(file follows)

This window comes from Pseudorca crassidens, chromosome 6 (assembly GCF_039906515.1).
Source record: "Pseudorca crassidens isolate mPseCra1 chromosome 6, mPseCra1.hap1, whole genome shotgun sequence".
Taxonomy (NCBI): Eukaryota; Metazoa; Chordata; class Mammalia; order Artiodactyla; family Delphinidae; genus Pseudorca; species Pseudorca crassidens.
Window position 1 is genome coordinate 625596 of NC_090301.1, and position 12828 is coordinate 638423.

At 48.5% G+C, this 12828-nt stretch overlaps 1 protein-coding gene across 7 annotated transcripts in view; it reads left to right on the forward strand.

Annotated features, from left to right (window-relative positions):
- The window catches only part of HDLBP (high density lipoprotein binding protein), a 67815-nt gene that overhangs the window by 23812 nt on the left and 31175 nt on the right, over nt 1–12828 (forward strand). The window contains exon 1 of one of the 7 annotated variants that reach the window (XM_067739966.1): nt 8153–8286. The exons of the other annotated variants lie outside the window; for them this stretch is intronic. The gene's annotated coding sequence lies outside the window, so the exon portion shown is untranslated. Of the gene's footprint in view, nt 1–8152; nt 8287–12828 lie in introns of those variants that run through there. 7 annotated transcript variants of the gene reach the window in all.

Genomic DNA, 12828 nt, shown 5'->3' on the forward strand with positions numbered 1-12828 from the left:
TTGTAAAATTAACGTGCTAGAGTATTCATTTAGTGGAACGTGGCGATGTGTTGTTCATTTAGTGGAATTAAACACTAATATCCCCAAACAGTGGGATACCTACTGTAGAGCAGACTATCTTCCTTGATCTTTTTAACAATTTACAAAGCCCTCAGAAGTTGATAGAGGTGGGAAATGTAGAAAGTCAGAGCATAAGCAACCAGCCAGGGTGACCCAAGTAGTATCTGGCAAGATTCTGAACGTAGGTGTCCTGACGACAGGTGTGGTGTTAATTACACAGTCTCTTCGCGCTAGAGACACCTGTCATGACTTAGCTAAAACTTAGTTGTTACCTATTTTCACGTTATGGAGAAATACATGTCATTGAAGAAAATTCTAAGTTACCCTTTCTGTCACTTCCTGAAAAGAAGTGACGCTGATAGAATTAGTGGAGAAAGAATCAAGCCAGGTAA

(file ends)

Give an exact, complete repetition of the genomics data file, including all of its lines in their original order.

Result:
This window comes from Pseudorca crassidens, chromosome 6 (assembly GCF_039906515.1).
Source record: "Pseudorca crassidens isolate mPseCra1 chromosome 6, mPseCra1.hap1, whole genome shotgun sequence".
Taxonomy (NCBI): Eukaryota; Metazoa; Chordata; class Mammalia; order Artiodactyla; family Delphinidae; genus Pseudorca; species Pseudorca crassidens.
Window position 1 is genome coordinate 625596 of NC_090301.1, and position 12828 is coordinate 638423.

At 48.5% G+C, this 12828-nt stretch overlaps 1 protein-coding gene across 7 annotated transcripts in view; it reads left to right on the forward strand.

Annotated features, from left to right (window-relative positions):
- The window catches only part of HDLBP (high density lipoprotein binding protein), a 67815-nt gene that overhangs the window by 23812 nt on the left and 31175 nt on the right, over nt 1–12828 (forward strand). The window contains exon 1 of one of the 7 annotated variants that reach the window (XM_067739966.1): nt 8153–8286. The exons of the other annotated variants lie outside the window; for them this stretch is intronic. The gene's annotated coding sequence lies outside the window, so the exon portion shown is untranslated. Of the gene's footprint in view, nt 1–8152; nt 8287–12828 lie in introns of those variants that run through there. 7 annotated transcript variants of the gene reach the window in all.

Genomic DNA, 12828 nt, shown 5'->3' on the forward strand with positions numbered 1-12828 from the left:
TTGTAAAATTAACGTGCTAGAGTATTCATTTAGTGGAACGTGGCGATGTGTTGTTCATTTAGTGGAATTAAACACTAATATCCCCAAACAGTGGGATACCTACTGTAGAGCAGACTATCTTCCTTGATCTTTTTAACAATTTACAAAGCCCTCAGAAGTTGATAGAGGTGGGAAATGTAGAAAGTCAGAGCATAAGCAACCAGCCAGGGTGACCCAAGTAGTATCTGGCAAGATTCTGAACGTAGGTGTCCTGACGACAGGTGTGGTGTTAATTACACAGTCTCTTCGCGCTAGAGACACCTGTCATGACTTAGCTAAAACTTAGTTGTTACCTATTTTCACGTTATGGAGAAATACATGTCATTGAAGAAAATTCTAAGTTACCCTTTCTGTCACTTCCTGAAAAGAAGTGACGCTGATAGAATTAGTGGAGAAAGAATCAAGCCAGGTAA